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It is a curiosity of our time that a generation which repudiates so much that is Victorian should obstinately cling to the most Victorian of institutions, the villa. When we revive “The Doll’s House” we put it back into period dresses, and the modern young women go to look at Nora as though she were a piece in a museum. Yet when the performance is over the audience will return to dolls’ houses of their own, not in the sense that they are going back into little prisons of the spirit, but that they are returning to houses built on the most diminutive scale. The average housing scheme of post-war times is simply a proliferation of petty villadom, and an age which is inclined to laugh at all the things for which Laburnum Avenue stood simply goes on building Laburnum Avenues. The more that the avenue is mocked the more does it multiply.
In the years before the war the women who were called “advanced” used to write books explaining that all this petty individualism of domesticity would have to go. The women, rebelling against domestic servitude, would see to that. Families would have separate premises in a semi-collegiate building wherein the main problems of cleaning, heating, and cooking could, at the tenant’s choice, be solved by communal service and supply. Writers like the late Miss Clementina Black used to reduce Laburnum Avenue to fragments with the artillery of their logic.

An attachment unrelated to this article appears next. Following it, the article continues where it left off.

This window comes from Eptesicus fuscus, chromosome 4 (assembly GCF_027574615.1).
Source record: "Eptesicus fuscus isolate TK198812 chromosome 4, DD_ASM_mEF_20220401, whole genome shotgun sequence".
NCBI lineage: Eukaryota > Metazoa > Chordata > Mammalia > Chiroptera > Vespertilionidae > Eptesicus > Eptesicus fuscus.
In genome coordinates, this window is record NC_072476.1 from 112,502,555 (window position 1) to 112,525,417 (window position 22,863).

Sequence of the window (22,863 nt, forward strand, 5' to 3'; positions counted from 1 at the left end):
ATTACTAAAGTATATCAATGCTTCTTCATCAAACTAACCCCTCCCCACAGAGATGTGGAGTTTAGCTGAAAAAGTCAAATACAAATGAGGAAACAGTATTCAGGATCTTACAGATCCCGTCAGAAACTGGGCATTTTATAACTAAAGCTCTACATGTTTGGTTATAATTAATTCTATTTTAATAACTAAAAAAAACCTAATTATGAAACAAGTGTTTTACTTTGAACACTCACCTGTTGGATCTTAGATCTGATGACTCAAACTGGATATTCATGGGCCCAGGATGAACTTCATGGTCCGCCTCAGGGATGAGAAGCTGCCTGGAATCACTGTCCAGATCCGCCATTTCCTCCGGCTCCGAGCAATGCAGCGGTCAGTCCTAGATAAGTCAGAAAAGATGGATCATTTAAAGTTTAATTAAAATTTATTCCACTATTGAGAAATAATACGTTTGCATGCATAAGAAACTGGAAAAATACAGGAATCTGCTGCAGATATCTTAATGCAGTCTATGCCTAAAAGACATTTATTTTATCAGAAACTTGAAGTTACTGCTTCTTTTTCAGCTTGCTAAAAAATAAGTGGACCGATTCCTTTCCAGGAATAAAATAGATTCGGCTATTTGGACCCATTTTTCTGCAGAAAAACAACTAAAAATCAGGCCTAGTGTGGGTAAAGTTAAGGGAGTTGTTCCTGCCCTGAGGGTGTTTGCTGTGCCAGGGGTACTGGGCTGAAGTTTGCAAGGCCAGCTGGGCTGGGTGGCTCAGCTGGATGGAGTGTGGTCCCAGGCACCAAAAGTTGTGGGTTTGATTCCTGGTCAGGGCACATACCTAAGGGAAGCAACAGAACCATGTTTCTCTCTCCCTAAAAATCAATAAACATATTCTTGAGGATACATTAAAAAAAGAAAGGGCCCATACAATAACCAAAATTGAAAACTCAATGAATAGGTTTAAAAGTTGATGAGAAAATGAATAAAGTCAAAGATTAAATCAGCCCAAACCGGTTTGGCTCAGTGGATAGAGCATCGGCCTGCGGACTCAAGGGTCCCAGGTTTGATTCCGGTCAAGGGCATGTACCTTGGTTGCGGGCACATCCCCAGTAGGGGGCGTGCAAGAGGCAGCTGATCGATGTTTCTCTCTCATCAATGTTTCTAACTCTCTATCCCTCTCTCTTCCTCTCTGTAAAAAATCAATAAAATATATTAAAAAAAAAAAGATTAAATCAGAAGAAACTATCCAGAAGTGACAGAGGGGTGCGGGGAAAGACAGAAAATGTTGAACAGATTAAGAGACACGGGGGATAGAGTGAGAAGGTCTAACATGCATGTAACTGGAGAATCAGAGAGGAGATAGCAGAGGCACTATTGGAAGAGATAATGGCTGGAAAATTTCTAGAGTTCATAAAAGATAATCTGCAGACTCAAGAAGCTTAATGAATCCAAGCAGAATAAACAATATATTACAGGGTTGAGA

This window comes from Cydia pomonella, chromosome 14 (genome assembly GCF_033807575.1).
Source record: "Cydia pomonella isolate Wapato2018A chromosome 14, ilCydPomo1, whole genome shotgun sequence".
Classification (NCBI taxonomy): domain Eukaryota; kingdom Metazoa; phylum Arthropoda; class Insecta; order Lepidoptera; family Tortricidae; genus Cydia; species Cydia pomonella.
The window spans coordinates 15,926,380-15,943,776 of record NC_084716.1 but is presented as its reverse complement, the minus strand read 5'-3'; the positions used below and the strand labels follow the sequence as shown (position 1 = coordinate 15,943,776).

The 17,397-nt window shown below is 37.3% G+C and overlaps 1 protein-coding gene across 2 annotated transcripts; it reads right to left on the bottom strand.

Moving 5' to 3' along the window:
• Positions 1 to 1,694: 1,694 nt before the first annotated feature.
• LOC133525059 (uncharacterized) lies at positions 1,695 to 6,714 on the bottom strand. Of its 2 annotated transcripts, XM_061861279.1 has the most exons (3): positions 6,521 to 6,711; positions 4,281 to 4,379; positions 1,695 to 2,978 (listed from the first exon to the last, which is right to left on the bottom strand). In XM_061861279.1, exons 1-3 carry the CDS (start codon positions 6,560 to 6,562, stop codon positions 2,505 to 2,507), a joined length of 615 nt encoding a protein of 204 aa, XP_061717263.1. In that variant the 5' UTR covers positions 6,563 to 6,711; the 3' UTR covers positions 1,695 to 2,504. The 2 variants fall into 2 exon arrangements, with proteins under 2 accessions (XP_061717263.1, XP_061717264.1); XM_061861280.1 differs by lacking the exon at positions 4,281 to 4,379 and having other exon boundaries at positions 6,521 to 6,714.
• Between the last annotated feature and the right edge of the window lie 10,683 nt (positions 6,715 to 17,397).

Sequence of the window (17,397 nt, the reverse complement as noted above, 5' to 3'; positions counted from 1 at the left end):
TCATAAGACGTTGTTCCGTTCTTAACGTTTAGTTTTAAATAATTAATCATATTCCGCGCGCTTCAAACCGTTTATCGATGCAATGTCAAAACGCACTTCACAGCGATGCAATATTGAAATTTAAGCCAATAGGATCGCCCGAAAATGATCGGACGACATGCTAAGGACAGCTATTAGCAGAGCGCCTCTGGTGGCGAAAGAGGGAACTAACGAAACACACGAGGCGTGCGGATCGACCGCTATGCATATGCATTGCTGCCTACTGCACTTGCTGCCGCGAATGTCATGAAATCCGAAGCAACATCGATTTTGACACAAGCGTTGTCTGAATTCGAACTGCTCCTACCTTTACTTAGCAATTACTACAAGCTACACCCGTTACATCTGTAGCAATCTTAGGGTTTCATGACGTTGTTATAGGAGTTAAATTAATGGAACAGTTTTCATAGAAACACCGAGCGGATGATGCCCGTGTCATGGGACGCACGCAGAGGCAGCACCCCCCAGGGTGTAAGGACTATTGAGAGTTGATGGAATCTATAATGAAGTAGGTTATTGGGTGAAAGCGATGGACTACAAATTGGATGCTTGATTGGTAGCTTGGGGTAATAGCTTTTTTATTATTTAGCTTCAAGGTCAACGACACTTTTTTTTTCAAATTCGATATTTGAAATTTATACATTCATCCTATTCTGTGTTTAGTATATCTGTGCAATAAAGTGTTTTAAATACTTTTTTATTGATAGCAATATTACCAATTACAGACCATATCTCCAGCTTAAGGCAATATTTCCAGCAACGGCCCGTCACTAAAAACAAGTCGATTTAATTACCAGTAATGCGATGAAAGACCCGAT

Post-war conditions were all on the side of that logic, since the procuring of domestic help has been a matter of high expense, much worry, and frequently vexatious results. Yet the new kind of urban civilisation that was described and demanded in some detail by the advanced women has almost totally failed to arrive. Here and there expensive service flats have been put up or created out of old mansions, but the standard of post-war building has been small houses beginning with the “two up and two down,” advancing to slightly larger proportions but never avoiding the suspicion of being the doll’s house in widest commonalty spread. […]